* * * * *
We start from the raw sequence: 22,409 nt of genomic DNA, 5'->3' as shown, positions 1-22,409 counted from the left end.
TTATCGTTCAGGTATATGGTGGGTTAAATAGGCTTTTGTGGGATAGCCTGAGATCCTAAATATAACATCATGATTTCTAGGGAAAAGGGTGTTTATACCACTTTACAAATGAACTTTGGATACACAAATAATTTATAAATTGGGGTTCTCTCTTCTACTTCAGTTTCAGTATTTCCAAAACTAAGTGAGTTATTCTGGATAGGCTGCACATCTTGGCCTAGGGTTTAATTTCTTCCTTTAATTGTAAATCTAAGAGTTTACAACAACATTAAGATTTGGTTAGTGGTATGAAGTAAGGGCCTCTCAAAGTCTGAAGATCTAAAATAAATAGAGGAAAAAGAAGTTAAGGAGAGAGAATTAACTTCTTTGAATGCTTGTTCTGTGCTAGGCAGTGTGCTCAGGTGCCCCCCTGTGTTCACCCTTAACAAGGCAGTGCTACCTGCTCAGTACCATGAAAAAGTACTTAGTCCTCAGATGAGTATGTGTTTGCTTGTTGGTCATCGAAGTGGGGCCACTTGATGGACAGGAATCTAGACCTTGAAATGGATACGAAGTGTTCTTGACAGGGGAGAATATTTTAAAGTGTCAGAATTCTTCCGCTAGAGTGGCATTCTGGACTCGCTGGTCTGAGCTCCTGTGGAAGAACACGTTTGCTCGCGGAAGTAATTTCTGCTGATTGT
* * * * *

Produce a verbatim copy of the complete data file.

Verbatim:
We start from the raw sequence: 22,409 nt of genomic DNA, 5'->3' as shown, positions 1-22,409 counted from the left end.
TTATCGTTCAGGTATATGGTGGGTTAAATAGGCTTTTGTGGGATAGCCTGAGATCCTAAATATAACATCATGATTTCTAGGGAAAAGGGTGTTTATACCACTTTACAAATGAACTTTGGATACACAAATAATTTATAAATTGGGGTTCTCTCTTCTACTTCAGTTTCAGTATTTCCAAAACTAAGTGAGTTATTCTGGATAGGCTGCACATCTTGGCCTAGGGTTTAATTTCTTCCTTTAATTGTAAATCTAAGAGTTTACAACAACATTAAGATTTGGTTAGTGGTATGAAGTAAGGGCCTCTCAAAGTCTGAAGATCTAAAATAAATAGAGGAAAAAGAAGTTAAGGAGAGAGAATTAACTTCTTTGAATGCTTGTTCTGTGCTAGGCAGTGTGCTCAGGTGCCCCCCTGTGTTCACCCTTAACAAGGCAGTGCTACCTGCTCAGTACCATGAAAAAGTACTTAGTCCTCAGATGAGTATGTGTTTGCTTGTTGGTCATCGAAGTGGGGCCACTTGATGGACAGGAATCTAGACCTTGAAATGGATACGAAGTGTTCTTGACAGGGGAGAATATTTTAAAGTGTCAGAATTCTTCCGCTAGAGTGGCATTCTGGACTCGCTGGTCTGAGCTCCTGTGGAAGAACACGTTTGCTCGCGGAAGTAATTTCTGCTGATTGT